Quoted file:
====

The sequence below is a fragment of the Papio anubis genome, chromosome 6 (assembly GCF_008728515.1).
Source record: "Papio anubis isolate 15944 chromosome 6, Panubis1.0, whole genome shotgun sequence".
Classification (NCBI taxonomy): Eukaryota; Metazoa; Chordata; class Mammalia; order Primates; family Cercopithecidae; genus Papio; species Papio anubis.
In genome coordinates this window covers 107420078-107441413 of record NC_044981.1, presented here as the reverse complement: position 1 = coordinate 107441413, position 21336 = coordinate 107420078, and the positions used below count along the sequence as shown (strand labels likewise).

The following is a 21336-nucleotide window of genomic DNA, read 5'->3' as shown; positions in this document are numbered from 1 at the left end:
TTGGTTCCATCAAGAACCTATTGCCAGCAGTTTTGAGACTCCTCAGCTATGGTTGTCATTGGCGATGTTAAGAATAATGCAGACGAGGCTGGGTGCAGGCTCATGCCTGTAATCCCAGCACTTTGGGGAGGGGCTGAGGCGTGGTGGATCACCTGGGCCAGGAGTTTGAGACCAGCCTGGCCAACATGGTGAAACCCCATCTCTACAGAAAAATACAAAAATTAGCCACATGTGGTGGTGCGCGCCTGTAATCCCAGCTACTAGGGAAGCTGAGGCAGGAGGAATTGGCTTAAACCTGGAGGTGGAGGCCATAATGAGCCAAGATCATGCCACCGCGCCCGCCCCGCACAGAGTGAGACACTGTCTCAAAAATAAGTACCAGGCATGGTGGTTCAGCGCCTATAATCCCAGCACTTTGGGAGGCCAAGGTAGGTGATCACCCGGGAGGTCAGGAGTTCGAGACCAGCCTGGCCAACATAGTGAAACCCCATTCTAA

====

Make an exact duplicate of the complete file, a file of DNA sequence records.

The sequence below is a fragment of the Papio anubis genome, chromosome 6 (assembly GCF_008728515.1).
Source record: "Papio anubis isolate 15944 chromosome 6, Panubis1.0, whole genome shotgun sequence".
Classification (NCBI taxonomy): Eukaryota; Metazoa; Chordata; class Mammalia; order Primates; family Cercopithecidae; genus Papio; species Papio anubis.
In genome coordinates this window covers 107420078-107441413 of record NC_044981.1, presented here as the reverse complement: position 1 = coordinate 107441413, position 21336 = coordinate 107420078, and the positions used below count along the sequence as shown (strand labels likewise).

The following is a 21336-nucleotide window of genomic DNA, read 5'->3' as shown; positions in this document are numbered from 1 at the left end:
TTGGTTCCATCAAGAACCTATTGCCAGCAGTTTTGAGACTCCTCAGCTATGGTTGTCATTGGCGATGTTAAGAATAATGCAGACGAGGCTGGGTGCAGGCTCATGCCTGTAATCCCAGCACTTTGGGGAGGGGCTGAGGCGTGGTGGATCACCTGGGCCAGGAGTTTGAGACCAGCCTGGCCAACATGGTGAAACCCCATCTCTACAGAAAAATACAAAAATTAGCCACATGTGGTGGTGCGCGCCTGTAATCCCAGCTACTAGGGAAGCTGAGGCAGGAGGAATTGGCTTAAACCTGGAGGTGGAGGCCATAATGAGCCAAGATCATGCCACCGCGCCCGCCCCGCACAGAGTGAGACACTGTCTCAAAAATAAGTACCAGGCATGGTGGTTCAGCGCCTATAATCCCAGCACTTTGGGAGGCCAAGGTAGGTGATCACCCGGGAGGTCAGGAGTTCGAGACCAGCCTGGCCAACATAGTGAAACCCCATTCTAA